Safe spaces on campus supported and questioned by students following election

Haley Candelario

The term ‘safe spaces’ refers to areas of a university campus where those in marginalized communities can go in order to empathetically discuss their experiences with others.

On the Colorado State University campus, many students consider the diversity offices to be safe spaces, while others do not think safe spaces hold any significance.

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Em Boyett, a student aid member of the Women and Gender Advocacy Center and junior psychology major, said the WGAC office is a safe space because of the inclusive environment.

“I come in here to just hang out, or if I’m feeling upset or if the campus at that point in time is not safe,” Boyett said. “I’ll come here because I know that I’m included, my needs will be met, and I will be safe.”

Boyett added that the WGAC office was a place of comfort following the news of President Donald Trump’s election.

“I personally got a lot of threats for being queer after the election, so I spent a lot of time in here because I didn’t feel comfortable walking through the Plaza,” Boyett said. “I just stayed in here (to) not deal with the tension that was going on on campus.”

Originally, safe spaces were used by members of the Queer community but have since expanded to include racial and ethnic minorities.

The Pride Resource Center is located on the first floor of the Lory Student Center. Originally, safe spaces were used by members of the Queer community. (Brooke Buchan | Collegian)

Claudia Perez, a first year communications major and participant in El Centro’s La Conexión program, considers El Centro a safe space because she can connect with other Latinos on campus.

“A safe space is a place where you can be and not feel threatened in any way, whether that be emotionally or socially, or something that makes you uncomfortable,” Perez said. “For me (El Centro) is my safe space because, on other places on campus, it’s hard to find a lot of other Latinos… so this is my safe space where I can come in and not feel like I stand out.”

Although many students consider the diversity offices to be safe spaces, others are not sure they should be.

Syd Sahota, the inclusive community assistant at the Asian/Pacific American Cultural Center, considers the office a personal safe space but understands that others might not agree.

“I have a hard time considering everything a safe space,” Sahota said. “I think it’s really hard to say something is a safe space, but not necessarily hold the whole ideal together … a safe space is very different depending on the individual, and it’s hard to guarantee safety for every single person.”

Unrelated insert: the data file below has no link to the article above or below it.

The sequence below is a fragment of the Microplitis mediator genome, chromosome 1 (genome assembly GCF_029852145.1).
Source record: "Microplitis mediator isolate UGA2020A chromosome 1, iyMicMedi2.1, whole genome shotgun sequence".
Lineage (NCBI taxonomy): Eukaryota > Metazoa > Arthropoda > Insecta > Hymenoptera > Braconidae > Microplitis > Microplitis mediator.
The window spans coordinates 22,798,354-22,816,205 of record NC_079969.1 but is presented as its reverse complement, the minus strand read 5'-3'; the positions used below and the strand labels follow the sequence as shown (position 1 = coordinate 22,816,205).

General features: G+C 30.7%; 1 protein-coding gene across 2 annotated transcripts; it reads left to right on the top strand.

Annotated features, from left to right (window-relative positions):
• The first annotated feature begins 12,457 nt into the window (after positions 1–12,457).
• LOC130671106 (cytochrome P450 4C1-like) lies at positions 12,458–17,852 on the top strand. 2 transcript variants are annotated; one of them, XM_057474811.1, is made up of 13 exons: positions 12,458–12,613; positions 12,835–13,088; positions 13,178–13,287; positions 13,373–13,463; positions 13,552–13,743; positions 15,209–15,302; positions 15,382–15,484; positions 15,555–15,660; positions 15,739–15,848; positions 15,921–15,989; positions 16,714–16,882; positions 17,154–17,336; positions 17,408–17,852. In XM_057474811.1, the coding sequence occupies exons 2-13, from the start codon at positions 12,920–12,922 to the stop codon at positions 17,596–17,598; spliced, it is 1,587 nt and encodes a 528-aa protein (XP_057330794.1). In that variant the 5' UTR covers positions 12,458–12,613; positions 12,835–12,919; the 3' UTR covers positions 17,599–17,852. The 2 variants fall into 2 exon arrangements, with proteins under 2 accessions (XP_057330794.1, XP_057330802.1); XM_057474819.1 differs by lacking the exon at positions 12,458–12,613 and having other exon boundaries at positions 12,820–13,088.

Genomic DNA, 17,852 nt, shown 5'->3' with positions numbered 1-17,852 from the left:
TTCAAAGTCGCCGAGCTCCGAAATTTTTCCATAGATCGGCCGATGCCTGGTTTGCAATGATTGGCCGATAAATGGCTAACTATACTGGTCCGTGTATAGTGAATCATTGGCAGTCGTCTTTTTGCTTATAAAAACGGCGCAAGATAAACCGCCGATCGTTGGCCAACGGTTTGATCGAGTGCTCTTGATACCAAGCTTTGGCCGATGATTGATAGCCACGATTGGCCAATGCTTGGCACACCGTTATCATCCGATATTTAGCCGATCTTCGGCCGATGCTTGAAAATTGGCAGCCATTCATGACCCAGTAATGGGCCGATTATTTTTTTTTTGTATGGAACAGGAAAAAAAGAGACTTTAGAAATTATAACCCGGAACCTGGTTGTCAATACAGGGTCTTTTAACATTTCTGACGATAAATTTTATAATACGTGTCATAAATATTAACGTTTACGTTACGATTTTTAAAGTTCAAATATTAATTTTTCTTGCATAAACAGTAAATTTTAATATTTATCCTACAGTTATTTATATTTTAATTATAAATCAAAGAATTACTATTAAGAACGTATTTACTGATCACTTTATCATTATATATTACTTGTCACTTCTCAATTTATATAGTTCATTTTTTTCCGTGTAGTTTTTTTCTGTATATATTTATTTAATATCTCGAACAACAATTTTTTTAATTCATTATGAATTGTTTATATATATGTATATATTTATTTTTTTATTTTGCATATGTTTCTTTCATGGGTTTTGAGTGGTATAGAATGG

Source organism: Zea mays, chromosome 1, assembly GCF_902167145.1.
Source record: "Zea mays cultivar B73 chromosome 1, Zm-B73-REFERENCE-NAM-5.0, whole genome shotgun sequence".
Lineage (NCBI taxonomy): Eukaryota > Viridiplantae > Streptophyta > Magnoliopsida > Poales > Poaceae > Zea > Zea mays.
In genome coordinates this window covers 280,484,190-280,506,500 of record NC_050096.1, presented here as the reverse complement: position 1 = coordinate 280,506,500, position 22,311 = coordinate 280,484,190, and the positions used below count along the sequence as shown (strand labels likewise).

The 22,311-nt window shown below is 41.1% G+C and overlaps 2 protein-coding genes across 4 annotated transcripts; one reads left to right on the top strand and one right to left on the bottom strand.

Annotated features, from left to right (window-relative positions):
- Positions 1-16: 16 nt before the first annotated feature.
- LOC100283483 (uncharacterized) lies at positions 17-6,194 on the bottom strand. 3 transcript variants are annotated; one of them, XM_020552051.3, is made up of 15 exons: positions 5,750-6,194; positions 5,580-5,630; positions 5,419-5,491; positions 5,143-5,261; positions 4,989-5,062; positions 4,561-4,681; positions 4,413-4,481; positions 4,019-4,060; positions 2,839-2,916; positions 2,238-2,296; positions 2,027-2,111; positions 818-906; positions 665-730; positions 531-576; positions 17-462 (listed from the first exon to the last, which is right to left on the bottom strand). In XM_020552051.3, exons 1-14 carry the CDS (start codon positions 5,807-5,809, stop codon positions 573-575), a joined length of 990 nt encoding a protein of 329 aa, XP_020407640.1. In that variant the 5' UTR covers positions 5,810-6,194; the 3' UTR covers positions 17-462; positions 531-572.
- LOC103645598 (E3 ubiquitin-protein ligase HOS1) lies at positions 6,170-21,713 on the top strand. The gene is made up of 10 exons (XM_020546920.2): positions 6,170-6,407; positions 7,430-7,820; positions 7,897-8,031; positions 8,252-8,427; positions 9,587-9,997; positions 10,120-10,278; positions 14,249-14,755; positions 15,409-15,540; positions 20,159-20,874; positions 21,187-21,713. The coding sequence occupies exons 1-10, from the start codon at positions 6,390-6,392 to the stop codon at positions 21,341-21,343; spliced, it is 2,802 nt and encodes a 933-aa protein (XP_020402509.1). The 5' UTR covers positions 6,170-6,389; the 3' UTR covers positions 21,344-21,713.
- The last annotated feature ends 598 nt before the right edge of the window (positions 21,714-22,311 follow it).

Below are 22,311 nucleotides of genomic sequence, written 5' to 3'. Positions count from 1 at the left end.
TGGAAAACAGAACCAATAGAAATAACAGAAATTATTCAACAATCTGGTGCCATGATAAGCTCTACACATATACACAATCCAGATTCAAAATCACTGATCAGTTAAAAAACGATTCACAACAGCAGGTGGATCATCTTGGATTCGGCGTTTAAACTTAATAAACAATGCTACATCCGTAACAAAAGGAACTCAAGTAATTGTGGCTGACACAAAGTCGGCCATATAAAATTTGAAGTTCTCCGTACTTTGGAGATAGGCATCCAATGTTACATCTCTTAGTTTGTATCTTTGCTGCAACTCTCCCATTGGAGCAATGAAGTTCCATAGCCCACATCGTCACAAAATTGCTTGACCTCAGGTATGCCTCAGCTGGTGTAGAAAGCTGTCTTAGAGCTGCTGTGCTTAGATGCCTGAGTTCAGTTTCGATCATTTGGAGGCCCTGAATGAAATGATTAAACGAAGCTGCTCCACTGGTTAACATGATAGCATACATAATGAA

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“While I think that all the SDPS offices strive to be as safe a space as possible, it’s kind of hard for me to say that everywhere is a safe space in the diversity offices,” Sahota continued. “I would consider (APACC) a safe space here for me. I can’t speak for anyone else that comes into this office … I think they all strive to be safe spaces, but I think the idea of a single safe space for everyone is kind of a false concept.”

Aaric Guerriero, the director of the Pride Resource Center, agrees that not everyone will consider the diversity offices to be safe spaces.

“It’s natural that not everyone is going to find a home in all the diversity offices, but the important thing is that students know we exist, and that they know they can reach out to us if they need support, guidance or even need referrals to campus and local resources,” Guerriero said. “I think it would be unrealistic to say that we will be a safe space for every person on this campus to reach out to us, but the important thing is that students who do find us … they keep utilizing us. Hopefully the more visibility we have, the more that people will be able to reach out to us and feel connected.”

Guerriero added that the Pride Resource Center recently started the Safe Zone program, a three-hour training open to faculty, staff and students to reduce homophobia on the CSU campus.

Other students consider the Key Communities a safe space, such as Dominica Manlove, a freshman majoring in biochemistry.

“I’m in Key Health Professions, and I feel like that’s a safe space,” Manlove said. “We’re all health professions, and we all want to succeed, so we all help each other in those hard classes to succeed. It’s not like you’re own your own.”

One CSU student, who preferred to remain anonymous, said they do not believe safe spaces are significant.

“The term safe space is just entirely ridiculous,” the student said. “What do people hope to achieve with a safe space, and what are they going to protect themselves from? There’s a difference between a safe space and a place that you would call home. My dorm room (is a place) I can go to and do my own thing. A safe space is literally a public place. It’s pointless.”

“What’s actually protecting a safe space becomes the question, and the answer is really nothing. It’s literally a place you can go to say that you are safe,” the student continued. “There’s no physical ways of actual protection from anything or anyone. It’s a way that millennials, including people my age, can try to feel better about themselves, like, ‘Oh look, we’re doing something.’”

Collegian reporter Haley Candelario can be reached at news@collegian.com or on Twitter @H_Candelario98.